AllTrade PowerBuilt All-In-One UniJacks.  I originally bought one.  Liked it a lot.  Then decided that I should have 4 for my truck.  Now I have 2 more for the van.  

 

 

 

 

The collection is now at 8.  4 for the truck.  4 for the van.  I actually drive around with them.  

 

KIMG2133.thumb.JPG.99004326dbd0fe7860380ff5063ba873.JPGKIMG2100.thumb.JPG.e7c698911198c274e6b12e007e0de2f0.JPGKIMG2071.thumb.JPG.d4bd8f9c7fdf38edff9aac4924edb816.JPGKIMG2135.thumb.JPG.3334f09985924bd6b0c4e8f102d9a68b.JPG

 

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Here is what they look like, with the Transit Connect.  All tires are off the ground by about 2". Just enough room for my fat belly and butt to crawl under. Plenty of room to go even higher.

IMG_20190429_163156935.thumb.jpg.f6144ff8be99bd8075ccb15de61e5c59.jpg

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On 7/12/2018 at 2:39 AM, Fifty150 said:

 

 

I suspect that an automotive service shop would not buy such a gimmicky device.  All of these devices are designed around not having a lift.  An automotive service shop would have a lift.  And apparently, some people who have the luxury of space available, also have a lift.  

 

I also balked at the $300 price tag.  But then again, in hindsight, I am wincing at how much I paid for 6 AllTrade PowerBuilt All-In-One UniJacks.  I originally bought one.  Liked it a lot.  Then decided that I should have 4 for my truck.  Now I have 2 more for the van.  

 

I don't even want to think about the small fortune I have thrown away into my hobbies over the years.  Cars.  Motorcycles.  Tools.  Sports. Guns.  Drinking.  Girls.  Knives.  Barry Manilow 8 track cassettes.   Dining.  Hunting.  Fishing.  Following Barry Manilow on tour.  Electronics.  Atari 2600.  Polyester leisure suits.  Permed hair.  Gold chains.  

 

In today's dollars, with the median salary of $52,000 annually; I will waste over $1,000,000 in my lifetime.  Tang rots your brains.  

 

 

Wait a minute ......you actually followed Barry Manilow around..... like a groupie ?  Never mind not important , nice jack stands by the way .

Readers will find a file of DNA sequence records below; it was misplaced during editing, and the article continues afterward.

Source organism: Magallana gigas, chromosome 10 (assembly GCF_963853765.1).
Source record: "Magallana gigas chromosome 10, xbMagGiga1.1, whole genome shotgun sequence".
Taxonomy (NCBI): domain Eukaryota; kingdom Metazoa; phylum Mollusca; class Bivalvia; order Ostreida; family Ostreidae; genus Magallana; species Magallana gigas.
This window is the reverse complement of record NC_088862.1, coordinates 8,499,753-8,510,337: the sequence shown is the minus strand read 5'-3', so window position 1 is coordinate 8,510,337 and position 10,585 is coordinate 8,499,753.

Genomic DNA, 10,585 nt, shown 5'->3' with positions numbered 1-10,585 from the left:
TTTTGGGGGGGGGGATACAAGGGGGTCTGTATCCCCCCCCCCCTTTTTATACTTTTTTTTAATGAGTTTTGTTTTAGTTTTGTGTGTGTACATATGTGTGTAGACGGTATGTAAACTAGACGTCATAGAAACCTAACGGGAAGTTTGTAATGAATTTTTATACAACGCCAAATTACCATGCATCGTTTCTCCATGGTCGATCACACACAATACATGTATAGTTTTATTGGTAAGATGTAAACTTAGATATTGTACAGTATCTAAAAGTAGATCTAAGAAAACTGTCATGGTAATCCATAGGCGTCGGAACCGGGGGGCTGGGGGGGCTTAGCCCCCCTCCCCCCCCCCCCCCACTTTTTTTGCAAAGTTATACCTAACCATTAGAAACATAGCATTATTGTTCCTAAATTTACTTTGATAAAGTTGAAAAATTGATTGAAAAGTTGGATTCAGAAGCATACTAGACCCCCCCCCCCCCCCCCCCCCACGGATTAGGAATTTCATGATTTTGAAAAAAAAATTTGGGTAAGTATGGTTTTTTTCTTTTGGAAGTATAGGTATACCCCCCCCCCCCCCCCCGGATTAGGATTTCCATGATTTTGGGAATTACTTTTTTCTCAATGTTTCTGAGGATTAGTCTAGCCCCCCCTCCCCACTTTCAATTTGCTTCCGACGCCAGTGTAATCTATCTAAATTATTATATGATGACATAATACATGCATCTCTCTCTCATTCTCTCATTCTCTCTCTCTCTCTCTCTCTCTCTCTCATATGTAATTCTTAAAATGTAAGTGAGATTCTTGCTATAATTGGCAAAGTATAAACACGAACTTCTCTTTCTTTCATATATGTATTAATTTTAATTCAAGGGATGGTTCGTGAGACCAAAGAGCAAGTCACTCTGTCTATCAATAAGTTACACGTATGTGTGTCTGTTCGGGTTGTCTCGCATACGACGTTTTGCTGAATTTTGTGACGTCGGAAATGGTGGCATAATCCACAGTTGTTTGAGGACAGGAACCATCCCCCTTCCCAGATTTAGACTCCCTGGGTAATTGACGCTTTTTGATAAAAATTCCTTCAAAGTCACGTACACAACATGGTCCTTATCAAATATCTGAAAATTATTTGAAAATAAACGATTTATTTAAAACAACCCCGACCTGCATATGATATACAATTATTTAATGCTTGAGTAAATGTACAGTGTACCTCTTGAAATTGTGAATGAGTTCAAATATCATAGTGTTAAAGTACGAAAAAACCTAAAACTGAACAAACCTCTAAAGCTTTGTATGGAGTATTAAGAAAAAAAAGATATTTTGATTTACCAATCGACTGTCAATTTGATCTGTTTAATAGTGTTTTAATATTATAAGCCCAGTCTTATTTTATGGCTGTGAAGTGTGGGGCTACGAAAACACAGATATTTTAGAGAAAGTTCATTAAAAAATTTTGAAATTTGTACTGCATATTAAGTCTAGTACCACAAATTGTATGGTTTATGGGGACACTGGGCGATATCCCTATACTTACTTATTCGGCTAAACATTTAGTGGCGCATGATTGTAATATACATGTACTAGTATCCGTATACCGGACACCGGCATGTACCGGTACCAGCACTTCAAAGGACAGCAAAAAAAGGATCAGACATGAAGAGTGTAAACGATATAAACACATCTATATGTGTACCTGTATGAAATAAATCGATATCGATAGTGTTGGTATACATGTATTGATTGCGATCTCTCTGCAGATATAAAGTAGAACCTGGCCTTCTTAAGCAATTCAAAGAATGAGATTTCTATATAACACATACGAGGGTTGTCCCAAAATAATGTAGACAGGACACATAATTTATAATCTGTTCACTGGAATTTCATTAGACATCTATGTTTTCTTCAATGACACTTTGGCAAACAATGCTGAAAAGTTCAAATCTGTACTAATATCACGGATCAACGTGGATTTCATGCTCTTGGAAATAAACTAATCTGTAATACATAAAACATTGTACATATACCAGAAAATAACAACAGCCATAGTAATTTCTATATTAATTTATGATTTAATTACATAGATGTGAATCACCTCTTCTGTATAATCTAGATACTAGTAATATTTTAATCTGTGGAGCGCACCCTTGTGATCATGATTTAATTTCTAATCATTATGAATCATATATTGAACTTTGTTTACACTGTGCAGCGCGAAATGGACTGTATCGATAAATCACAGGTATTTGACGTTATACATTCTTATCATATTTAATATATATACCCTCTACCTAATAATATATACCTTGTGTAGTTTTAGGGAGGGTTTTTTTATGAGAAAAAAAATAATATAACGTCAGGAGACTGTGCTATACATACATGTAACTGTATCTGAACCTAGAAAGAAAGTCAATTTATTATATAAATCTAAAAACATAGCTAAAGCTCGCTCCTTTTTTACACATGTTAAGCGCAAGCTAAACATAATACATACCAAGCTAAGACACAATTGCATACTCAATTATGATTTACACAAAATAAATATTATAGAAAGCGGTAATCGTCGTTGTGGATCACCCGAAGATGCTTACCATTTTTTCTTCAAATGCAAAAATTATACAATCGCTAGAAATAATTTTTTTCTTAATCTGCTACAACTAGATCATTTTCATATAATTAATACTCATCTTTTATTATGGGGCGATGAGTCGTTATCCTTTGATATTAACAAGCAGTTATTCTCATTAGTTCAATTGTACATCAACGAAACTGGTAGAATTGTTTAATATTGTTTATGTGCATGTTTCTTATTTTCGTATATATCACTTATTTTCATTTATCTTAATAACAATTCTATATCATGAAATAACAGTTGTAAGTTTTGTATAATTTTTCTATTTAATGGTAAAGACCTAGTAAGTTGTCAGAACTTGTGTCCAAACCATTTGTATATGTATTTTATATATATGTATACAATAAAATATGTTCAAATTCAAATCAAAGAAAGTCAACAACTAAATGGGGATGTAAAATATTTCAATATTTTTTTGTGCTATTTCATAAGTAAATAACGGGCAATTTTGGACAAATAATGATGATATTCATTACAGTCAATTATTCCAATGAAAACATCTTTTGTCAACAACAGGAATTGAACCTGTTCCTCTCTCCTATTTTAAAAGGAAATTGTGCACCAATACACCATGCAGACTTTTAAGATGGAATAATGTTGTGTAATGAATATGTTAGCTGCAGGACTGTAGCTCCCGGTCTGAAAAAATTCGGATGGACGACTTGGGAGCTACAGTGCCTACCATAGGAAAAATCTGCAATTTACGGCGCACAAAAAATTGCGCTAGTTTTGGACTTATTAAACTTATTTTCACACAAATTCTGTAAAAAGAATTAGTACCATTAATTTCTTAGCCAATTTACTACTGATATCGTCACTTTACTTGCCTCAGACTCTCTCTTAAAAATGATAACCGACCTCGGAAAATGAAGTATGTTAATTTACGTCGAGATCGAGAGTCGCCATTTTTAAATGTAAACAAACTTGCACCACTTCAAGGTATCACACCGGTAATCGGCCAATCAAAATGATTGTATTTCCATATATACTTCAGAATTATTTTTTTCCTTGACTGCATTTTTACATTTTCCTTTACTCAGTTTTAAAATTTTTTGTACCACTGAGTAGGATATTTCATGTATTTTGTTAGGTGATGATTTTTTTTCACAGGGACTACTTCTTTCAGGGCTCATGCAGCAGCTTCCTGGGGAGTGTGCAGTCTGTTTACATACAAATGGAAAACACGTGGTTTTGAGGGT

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12 hours ago, herb said:

 

 

......you actually followed Barry Manilow around..... like a groupie ? 

 

The 70's was a turbulent decade.  

 

 

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I'd like to revisit this topic if some folks on here want to chip in! I have been thinking about this a bit because I need to get under the car and figure out why I have vibration under acceleration above ~65 mph. (It sounds like it should be a worn out bearing or other connection going into the transmission)

 

Yesterday I tried to jack the van up to get it on jack stands using a few different methods with my hydraulic jack and traditional jack stands. 

 

1. Lifting from the pinch weld using the hyrdraulic jack. This leaves you no good spot to place the jack stand at or near the pinch weld. Didn't feel confident I could get good placement on the lower control arm.

 

2. Lifting from the steel channel that is bolted to the frame just inboard of the pinch weld. This, also didn't leave me enough room to get a jack stand under the pinch weld. Not sure this is an appropriate jacking point, but it seemed to work; anyone have insight?

 

3. Lifting from the lower control arm using the hydraulic jack. This did work to get one jack stand under the van on the pinch weld! But when I tried to lift the other side using the lower control arm, the car started to shift and eventually looked like it might tip the jack stand on the opposite side. Definitely didn't feel like it would be safe to crawl under the van.